Next year 2.4 million rural Zimbabweans are projected to be food insecure during the lean season from January through March. It is likely that Zimbabwe will experience another El Niño which could result in below-average rains in the coming year. For many farmers, recurrent droughts mean poor harvests and declining incomes.
By Tatenda Macheka, WFP Zimbabwe
But for Fani Nyazvigo (age 58), it’s been a different story. Thanks to training from the United States Agency for International Development (USAID), led by the United Nations World Food Programme (WFP) in 2014, even in the face of uncertainty, Fani is feeling positive.
“I used to receive food aid before from WFP every month,” he said; “but ever since I got training and support] in 2014, I have managed to harvest more than 500 kilograms surplus.”
Small grains ‘fight’ climate change
Since 2014, the Small Grain Production and Farmer Training project a WFP project has complemented Government of Zimbabwe initiatives to improve food and nutrition security for the most vulnerable households in drought-pront districts. The project targeted 10,000 vulnerable smallholder farmers who had received food assistance from WFP, aiming to improve their resilience to future shocks and reduce future reliance on food assistance during the lean season.
Farmers were trained on best practices and good crop production methods for low-rainfall areas, such as soil and moisture conservation practices and crop variety selection, as well as post-harvest management to reduce grain losses. Each farmer received sorghum seed and cowpea seeds — small grains that are more resilient to drought — and fertilizer. Farmers also received training on farming as a business, emphasizing on market linkages and group development these small groups of farmers lead by one lead farmer who was trained by WFP to train others.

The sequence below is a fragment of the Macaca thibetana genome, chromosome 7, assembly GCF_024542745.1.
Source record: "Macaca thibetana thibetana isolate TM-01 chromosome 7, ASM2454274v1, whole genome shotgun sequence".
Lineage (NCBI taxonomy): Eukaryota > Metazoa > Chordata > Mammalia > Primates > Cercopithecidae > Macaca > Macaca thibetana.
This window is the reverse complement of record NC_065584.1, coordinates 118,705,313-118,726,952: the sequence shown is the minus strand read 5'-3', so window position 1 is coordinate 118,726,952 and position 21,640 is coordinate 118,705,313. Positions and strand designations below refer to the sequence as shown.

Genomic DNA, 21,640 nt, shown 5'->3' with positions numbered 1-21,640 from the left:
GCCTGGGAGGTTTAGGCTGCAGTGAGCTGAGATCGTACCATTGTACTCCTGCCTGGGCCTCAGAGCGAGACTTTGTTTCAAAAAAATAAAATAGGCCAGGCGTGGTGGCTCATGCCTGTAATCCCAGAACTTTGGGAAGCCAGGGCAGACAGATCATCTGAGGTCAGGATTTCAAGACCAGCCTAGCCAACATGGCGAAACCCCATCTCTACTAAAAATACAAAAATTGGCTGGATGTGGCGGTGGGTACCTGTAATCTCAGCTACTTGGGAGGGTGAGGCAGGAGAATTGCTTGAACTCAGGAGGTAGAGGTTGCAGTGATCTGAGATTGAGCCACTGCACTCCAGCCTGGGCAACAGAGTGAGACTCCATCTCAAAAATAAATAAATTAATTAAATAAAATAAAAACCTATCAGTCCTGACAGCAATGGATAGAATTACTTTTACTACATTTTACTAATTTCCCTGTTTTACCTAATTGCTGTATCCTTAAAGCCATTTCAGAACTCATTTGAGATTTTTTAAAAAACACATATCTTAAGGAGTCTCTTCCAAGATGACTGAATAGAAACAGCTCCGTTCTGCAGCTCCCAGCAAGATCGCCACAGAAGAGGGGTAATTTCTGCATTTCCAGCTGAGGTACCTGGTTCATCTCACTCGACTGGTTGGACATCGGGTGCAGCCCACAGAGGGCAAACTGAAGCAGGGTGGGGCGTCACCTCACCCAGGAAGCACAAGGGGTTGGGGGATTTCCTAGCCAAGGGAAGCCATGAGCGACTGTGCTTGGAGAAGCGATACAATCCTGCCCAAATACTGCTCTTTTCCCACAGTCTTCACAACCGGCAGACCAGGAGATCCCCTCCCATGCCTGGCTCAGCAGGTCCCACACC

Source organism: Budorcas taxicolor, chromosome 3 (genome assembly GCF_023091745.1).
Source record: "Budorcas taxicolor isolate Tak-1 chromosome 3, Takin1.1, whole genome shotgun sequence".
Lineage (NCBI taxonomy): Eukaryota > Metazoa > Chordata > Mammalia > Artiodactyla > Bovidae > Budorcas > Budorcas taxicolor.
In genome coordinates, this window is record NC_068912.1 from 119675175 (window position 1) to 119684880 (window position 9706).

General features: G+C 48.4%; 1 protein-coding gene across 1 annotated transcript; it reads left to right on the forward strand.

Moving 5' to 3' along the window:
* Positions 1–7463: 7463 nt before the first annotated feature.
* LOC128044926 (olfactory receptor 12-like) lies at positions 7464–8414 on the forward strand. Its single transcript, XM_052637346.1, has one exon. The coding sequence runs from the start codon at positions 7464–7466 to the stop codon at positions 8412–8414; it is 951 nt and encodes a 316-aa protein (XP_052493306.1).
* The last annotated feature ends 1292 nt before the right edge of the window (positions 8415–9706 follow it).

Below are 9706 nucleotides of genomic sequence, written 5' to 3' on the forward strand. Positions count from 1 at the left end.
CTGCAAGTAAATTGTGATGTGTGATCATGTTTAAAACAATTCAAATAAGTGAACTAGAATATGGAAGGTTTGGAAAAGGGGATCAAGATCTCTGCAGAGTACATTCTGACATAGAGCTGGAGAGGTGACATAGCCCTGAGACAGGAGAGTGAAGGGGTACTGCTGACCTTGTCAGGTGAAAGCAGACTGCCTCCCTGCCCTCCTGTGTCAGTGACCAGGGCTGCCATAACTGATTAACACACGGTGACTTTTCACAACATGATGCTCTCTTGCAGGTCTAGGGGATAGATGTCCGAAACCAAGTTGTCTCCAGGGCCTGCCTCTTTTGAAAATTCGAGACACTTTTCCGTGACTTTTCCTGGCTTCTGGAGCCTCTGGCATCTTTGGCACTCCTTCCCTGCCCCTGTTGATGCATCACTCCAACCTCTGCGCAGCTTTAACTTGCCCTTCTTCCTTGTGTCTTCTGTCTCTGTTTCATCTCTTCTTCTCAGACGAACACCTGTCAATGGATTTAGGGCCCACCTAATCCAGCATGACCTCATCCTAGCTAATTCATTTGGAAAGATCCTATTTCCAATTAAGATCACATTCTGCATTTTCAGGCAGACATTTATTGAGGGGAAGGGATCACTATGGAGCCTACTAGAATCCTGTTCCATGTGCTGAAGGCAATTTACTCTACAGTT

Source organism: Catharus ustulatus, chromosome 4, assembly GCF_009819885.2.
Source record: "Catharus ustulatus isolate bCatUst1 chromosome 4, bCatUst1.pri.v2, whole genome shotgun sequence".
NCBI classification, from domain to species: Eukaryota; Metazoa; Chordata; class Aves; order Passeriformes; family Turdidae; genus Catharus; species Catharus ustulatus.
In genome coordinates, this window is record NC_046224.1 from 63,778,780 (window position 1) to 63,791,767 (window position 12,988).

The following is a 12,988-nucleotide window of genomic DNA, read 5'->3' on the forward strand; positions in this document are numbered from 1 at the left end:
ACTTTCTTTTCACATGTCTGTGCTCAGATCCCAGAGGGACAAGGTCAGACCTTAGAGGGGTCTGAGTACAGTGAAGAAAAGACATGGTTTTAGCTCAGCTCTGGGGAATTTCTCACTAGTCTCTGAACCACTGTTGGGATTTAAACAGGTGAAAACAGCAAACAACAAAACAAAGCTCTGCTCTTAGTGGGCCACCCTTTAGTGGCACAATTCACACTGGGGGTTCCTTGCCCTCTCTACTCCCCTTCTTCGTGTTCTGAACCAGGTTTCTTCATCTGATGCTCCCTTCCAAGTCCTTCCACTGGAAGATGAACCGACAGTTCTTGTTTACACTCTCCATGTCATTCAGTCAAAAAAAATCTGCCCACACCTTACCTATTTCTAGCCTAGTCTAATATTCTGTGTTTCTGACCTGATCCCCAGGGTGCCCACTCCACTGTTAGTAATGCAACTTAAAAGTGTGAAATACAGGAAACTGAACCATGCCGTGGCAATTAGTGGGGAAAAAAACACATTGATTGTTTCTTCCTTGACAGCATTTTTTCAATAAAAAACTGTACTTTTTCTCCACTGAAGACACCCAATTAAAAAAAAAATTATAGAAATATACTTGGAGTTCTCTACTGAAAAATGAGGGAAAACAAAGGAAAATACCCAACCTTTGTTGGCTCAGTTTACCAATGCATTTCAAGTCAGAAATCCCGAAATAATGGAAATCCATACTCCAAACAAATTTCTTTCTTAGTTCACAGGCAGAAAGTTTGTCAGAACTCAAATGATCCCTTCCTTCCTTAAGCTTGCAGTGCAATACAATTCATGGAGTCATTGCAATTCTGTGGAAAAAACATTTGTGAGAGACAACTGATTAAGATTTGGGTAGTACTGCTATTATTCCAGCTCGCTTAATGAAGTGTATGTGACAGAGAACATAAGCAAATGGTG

As a result of the training, Fani has found success as a farmer, growing and harvesting enough to feed his own family as well as surplus to sell. With the income he has earned in the last few years, he built a new house for his family, something he always wanted to do.
“It is every father’s dream to feed his family, and send them to school,” he said.
“The only regret that I have is I learnt that small grains are a solution to hunger later in my life. Had I started earlier, I could have been somewhere, but it is better to be late than never to start.”
Giving back to the community
Others in the community who had not participated in the official training continued ‘farming as usual,’ without much success. “Instead of learning from history, we decided to teach history a lesson and continued to plant maize,” said Spiwe Raibha. “But it didn’t work. We had to reach out to Fani to teach us what he was taught by WFP.”
Fani is now paying his success forward by training 10 other farmers every year. “I don’t want my community to have the same regret,” he said. “So I am giving back to the community by training those who are willing.”
Fani is one of many Zimbabwean smallholder farmers who have been able to harvest a surplus since receiving the small grains trainings. WFP provides a market for their surplus production, purchasing 212 metric tonnes (MT) directly from the farmers in 2017 under the Purchase for Progress (P4P) initiative with support from USAID. That surplus was routed as food assistance to other drought-affected districts. In this way, Zimbabwean farmers are not only supporting themselves, but also their fellow citizens.
This season Fani is expecting to harvest four MT and plans to sell three. He plans to buy a grinding mill so that he can add value to his produce and sell it to the nearest hospitals and schools.
In 2018, WFP plans to purchase 1,200 MT of grains locally with funding from USAID, including from smallholder farmers like Fani and Spiwe. With these sales, formerly vulnerable farmers are resilient in the face of drought, forging bright futures for their families and communities.
USAID is WFP Zimbabwe’s largest contributor, providing more than US$37 million in 2017 alone.